A man and woman are drawn together, entangled in the life cycle of an ageless organism.
A great in-depth explanation by Aarron on why Mailchimp dropped their Facebook and Twitter log-in options. Partly it was the NASCAR problem, but the data (provided by user testing with Silverback) also brought up some interesting issues.
CSSquirrel shares my feelings on the email notification anti-pattern.
Tom describes his Foursquare ghost.
Maybe HyperCard is an idea whose time has come. Think about it: the size of mobile screens: perfect for a HyperCard stack.
It took me a while to get my head ‘round it, but this routing service from 37 Signals is handy for testing local sites on multiple devices (kind of like showoff.io).
No, you’re tearing up watching a video about a boy who built his own arcade out of cardboard. I’ve just got something in my eye.
A twitter for the Long Now from Russell Davies. You can submit an answer to the question “What are you doing, you know, more generally?” to:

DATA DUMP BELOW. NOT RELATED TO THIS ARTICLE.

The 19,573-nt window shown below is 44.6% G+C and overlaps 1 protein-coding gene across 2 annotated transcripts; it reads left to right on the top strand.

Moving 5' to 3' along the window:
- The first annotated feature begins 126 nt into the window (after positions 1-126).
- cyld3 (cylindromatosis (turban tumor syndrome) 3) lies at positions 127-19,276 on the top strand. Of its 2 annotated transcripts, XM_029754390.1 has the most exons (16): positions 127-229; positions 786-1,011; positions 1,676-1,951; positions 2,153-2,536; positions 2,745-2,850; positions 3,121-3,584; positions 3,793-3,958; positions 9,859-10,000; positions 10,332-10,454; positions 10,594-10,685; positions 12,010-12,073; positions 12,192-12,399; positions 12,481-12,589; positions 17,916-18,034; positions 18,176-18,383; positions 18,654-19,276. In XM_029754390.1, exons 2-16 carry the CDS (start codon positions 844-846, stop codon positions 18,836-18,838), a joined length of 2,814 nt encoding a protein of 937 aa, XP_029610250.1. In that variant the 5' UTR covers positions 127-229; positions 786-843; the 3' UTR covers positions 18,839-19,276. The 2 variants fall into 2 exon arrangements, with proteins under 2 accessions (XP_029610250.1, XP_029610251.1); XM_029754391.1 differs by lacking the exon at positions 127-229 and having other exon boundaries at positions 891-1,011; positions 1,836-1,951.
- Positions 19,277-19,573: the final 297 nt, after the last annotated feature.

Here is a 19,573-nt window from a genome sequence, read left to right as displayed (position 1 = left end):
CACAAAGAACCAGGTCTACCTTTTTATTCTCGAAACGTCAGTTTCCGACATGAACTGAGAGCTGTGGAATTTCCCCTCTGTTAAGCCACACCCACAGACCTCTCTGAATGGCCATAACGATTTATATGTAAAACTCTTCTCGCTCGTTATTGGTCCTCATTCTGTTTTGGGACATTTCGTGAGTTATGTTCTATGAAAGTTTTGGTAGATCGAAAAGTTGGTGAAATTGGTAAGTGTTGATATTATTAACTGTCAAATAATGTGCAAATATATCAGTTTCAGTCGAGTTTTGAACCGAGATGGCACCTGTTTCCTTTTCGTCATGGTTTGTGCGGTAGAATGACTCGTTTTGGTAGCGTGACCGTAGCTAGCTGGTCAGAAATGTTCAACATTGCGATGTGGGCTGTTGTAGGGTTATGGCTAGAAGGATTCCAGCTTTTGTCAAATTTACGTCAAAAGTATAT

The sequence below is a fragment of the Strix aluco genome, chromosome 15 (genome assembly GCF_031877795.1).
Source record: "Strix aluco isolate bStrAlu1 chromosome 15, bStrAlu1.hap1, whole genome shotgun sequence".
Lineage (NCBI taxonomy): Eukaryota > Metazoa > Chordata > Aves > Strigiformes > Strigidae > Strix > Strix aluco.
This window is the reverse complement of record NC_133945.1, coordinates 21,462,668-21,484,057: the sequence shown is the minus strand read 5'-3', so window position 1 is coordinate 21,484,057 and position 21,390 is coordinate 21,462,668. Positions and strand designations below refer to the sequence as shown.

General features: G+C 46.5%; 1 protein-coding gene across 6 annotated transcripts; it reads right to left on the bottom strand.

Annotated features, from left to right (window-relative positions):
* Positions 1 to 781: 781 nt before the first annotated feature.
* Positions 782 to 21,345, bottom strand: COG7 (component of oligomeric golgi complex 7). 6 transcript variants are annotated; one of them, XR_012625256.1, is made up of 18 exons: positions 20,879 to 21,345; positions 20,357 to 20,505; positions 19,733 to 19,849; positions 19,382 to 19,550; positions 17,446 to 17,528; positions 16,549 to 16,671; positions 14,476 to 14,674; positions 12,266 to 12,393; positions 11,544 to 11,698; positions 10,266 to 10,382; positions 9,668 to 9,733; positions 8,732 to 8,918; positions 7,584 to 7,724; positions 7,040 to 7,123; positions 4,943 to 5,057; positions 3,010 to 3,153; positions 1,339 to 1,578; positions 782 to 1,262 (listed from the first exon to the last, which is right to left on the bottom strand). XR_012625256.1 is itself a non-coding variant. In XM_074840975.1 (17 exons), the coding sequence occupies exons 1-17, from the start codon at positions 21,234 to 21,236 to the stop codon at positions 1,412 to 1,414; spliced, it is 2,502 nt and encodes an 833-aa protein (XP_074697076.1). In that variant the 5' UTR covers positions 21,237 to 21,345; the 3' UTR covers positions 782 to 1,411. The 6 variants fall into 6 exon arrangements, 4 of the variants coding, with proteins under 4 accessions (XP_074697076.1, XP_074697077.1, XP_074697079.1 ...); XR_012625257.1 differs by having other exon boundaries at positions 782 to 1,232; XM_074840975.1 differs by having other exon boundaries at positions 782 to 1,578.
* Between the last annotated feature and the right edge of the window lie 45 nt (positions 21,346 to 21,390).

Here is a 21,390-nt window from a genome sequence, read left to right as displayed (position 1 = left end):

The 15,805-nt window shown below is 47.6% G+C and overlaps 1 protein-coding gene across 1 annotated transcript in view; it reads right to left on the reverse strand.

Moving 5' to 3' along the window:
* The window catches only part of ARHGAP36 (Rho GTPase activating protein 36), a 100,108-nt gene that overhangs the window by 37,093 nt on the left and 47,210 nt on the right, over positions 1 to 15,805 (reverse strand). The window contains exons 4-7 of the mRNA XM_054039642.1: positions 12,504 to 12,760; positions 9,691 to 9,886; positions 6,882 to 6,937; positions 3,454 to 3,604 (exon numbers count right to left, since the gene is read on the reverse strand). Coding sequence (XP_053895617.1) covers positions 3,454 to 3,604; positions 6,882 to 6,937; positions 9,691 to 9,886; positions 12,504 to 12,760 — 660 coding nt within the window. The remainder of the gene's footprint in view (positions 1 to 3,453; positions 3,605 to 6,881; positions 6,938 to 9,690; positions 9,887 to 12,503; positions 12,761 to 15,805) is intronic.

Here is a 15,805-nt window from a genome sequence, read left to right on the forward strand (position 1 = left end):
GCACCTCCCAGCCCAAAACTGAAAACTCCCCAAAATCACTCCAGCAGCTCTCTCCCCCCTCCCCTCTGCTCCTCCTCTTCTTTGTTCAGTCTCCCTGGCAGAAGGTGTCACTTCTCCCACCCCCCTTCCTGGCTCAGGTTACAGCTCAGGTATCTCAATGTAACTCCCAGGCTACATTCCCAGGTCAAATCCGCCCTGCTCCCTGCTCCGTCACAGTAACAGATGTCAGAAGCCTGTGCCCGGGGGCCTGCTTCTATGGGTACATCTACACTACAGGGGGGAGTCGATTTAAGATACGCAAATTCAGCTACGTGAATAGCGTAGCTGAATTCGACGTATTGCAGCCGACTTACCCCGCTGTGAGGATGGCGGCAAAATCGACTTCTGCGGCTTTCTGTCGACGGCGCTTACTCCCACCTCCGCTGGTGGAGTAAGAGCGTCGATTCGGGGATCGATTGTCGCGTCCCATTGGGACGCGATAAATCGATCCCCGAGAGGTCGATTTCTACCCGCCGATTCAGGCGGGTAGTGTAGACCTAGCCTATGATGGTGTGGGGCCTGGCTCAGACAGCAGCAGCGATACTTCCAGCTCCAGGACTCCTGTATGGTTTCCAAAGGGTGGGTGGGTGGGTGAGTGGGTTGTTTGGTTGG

Dawdlr, c/o RIG, 32-38 Scrutton Street, London, EC2A 4RQ
Moo and Lanyrd sitting in a tree, helping promote my SXSW panel. Excellent!
This is one of the best pieces of journalism I’ve read …and it just happens to be posted on a blog. Please read it, particularly if you are a voter in the UK.
James Bridle in untrue art exposé: read all about it!
The comments are simply epic.
Richard would like your help. Take a few minutes to run through a card-sorting exercise to help classify fonts in a more meaningful way.
Naz shares his advice for up-and-coming designers …and the institutions that educate them.
This is something we’ve previously had to build from scratch at Clearleft so it’s nice to see an off-the-shelf solution.